Grateful mum nominates children's nurse for national award

The excellent work done by Yeovil District Hospital's Community Children's Nursing team has been highlighted thanks to the gratitude of a West Coker family.

The excellent work done by Yeovil District Hospital’s Community Children’s Nursing team has been highlighted thanks to the gratitude of a West Coker family.

Maggie Ayre has nominated Tracy Frost for a Claire Rayner Patient’s Choice Award in recognition of the care and support she gives to her 13-year-old son, Jack Goodland.  Tracy has known Jack, who underwent a kidney transplant 11 years ago, since he was four years old when she was a nurse on the children’s ward.

Maggie said: “I don’t know how I would cope without Tracy’s support. She is so reliable and kind and nothing is ever too much trouble. Jack is anxious about having more surgery so, in a bid to reassure him, Tracy organised a visit to an operating theatre for him to have a look around.

 “Tracy organised it for a Sunday when he was off school and the theatre was quiet. She accompanied him on the tour, helping him to ask any question he wanted, even though it was her day off.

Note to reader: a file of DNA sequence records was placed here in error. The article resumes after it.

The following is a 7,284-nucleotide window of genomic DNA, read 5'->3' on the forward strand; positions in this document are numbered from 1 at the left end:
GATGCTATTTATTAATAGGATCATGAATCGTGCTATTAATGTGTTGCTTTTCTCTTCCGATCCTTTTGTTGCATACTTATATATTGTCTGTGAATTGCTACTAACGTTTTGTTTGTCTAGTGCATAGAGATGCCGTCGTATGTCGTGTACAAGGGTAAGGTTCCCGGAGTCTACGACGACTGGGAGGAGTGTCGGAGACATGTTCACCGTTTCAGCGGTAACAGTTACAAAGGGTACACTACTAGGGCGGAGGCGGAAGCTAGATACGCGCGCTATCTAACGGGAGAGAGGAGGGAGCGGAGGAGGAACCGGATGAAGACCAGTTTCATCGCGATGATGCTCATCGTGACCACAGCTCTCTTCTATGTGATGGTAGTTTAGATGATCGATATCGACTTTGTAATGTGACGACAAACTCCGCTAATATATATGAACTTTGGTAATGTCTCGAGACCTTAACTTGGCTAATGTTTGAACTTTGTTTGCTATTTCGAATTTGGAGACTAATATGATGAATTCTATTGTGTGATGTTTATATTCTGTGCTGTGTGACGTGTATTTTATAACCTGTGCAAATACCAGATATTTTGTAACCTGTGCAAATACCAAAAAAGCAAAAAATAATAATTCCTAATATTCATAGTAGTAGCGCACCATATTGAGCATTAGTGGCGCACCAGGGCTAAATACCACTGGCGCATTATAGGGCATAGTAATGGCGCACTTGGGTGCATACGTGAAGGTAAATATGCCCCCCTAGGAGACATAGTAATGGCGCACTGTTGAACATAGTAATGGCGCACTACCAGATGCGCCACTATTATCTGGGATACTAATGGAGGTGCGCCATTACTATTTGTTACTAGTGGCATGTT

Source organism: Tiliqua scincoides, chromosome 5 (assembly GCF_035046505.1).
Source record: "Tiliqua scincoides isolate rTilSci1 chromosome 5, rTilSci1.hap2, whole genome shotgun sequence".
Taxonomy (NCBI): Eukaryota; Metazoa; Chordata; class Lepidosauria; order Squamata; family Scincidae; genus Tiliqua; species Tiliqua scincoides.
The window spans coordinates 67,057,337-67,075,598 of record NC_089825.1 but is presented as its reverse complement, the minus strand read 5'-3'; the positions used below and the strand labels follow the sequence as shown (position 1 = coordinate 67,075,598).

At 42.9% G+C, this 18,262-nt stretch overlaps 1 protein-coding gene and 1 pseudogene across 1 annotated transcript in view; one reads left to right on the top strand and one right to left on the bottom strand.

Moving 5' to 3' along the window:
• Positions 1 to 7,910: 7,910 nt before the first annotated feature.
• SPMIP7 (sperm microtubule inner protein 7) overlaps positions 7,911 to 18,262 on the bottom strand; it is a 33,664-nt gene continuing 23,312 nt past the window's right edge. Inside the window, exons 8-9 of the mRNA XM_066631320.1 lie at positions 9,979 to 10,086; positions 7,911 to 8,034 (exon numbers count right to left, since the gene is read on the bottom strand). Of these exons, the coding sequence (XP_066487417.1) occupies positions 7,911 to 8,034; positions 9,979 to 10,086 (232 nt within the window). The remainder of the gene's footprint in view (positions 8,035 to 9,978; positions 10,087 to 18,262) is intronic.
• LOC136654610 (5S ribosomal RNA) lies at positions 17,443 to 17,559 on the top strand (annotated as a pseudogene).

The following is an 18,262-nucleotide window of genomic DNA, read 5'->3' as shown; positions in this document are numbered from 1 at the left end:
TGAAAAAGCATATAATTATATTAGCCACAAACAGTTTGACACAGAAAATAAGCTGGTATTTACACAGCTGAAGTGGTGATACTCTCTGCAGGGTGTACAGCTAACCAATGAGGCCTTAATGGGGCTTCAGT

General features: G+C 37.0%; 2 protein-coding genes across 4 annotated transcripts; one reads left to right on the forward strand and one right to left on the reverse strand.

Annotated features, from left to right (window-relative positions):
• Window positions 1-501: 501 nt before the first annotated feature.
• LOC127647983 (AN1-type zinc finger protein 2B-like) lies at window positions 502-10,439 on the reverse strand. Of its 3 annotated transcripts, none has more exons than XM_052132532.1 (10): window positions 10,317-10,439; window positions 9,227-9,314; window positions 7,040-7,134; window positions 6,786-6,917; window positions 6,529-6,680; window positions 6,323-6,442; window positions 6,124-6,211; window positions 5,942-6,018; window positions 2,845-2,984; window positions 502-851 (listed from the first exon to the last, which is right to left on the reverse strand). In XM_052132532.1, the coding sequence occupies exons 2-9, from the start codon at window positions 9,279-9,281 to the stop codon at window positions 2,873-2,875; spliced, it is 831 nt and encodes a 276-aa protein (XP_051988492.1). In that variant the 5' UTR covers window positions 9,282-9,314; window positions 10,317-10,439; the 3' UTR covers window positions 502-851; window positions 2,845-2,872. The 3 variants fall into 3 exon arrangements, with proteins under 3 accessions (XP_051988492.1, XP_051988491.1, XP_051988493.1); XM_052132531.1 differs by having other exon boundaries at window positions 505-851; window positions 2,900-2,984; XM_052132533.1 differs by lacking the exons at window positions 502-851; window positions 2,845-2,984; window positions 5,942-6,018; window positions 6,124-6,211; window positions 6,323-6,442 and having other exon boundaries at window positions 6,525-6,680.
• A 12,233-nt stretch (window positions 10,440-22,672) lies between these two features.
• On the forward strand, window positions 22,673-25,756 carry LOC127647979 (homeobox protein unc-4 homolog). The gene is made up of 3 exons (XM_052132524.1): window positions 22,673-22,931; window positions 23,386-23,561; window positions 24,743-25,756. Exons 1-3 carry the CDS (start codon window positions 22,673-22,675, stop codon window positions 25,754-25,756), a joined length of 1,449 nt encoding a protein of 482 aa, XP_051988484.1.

“Having a child who has had a transplant is extremely stressful: the journey is not easy and having someone like Tracy by your side is extremely comforting. She goes above and beyond the call of duty to support children and families. I know that Tracy works far more hours than she is paid for, but she never makes you feel you are a nuisance if you need her help. She deserves the award.”

Tracy said: “I am pleased that the team has been acknowledged for the work it does – Jack is a great boy and I am delighted to be able to help him and his family.”

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The other members of the Community Children’s Nursing Team are sister and team leader, Jennie Hunt and Alex Stennet who specialises in oncology – Tracey specialises in cystic fibrosis.

Jennie said: “Paediatricians in the hospital refer children to us to either enable early discharge or prevent an admission in the first place. We aim to support families by allowing them to lead as normal a life as possible when they have a sick child.

“We either visit the child at home or at school where we can take blood pressure and give injections for example – this avoids the need for them to take time off school and for the parent to take time off work to bring them up to the hospital.

“Community children’s nurses do inevitably become part of the family when a child has a long-term condition – there is a lot of responsibility, we are lone workers and there is no doctor on hand. But we love it – it is so rewarding.”

Finalists for the Claire Rayner Patient’s Choice Award will be announced at the end of February after which the public will be asked to vote for the nurse they believe most deserves the accolade which includes a prize of �1,000.

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